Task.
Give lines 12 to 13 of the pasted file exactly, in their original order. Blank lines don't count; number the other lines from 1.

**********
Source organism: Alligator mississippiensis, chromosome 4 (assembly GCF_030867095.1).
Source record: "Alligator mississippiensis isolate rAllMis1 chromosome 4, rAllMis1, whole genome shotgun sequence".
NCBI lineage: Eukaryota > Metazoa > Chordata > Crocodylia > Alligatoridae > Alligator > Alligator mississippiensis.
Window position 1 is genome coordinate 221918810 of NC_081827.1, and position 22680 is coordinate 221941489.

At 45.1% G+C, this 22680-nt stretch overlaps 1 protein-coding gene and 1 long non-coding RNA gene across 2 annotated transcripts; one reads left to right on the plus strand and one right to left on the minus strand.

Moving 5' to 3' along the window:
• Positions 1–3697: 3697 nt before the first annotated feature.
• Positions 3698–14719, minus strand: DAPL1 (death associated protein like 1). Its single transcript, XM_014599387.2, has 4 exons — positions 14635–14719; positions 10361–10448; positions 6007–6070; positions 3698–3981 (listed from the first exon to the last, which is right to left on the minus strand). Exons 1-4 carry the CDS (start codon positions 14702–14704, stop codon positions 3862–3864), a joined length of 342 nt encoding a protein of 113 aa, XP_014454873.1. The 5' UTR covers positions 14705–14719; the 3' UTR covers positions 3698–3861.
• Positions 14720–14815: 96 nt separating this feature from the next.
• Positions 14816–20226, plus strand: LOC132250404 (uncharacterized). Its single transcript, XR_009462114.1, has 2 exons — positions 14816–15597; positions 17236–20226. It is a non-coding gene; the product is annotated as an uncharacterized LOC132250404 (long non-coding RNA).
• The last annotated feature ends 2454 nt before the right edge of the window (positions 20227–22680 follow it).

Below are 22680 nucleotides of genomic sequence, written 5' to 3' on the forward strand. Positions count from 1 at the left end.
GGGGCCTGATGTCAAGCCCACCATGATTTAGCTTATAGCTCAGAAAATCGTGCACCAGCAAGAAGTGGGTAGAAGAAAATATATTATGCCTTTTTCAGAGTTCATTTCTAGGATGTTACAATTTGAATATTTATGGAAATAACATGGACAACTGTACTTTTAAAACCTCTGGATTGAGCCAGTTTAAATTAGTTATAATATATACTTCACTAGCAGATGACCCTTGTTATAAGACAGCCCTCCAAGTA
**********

Below are 22680 nucleotides of genomic sequence, written 5' to 3' on the forward strand. Positions count from 1 at the left end.
GGGGCCTGATGTCAAGCCCACCATGATTTAGCTTATAGCTCAGAAAATCGTGCACCAGCAAGAAGTGGGTAGAAGAAAATATATTATGCCTTTTTCAGAGTTCATTTCTAGGATGTTACAATTTGAATATTTATGGAAATAACATGGACAACTGTACTTTTAAAACCTCTGGATTGAGCCAGTTTAAATTAGTTATAATATATACTTCACTAGCAGATGACCCTTGTTATAAGACAGCCCTCCAAGTA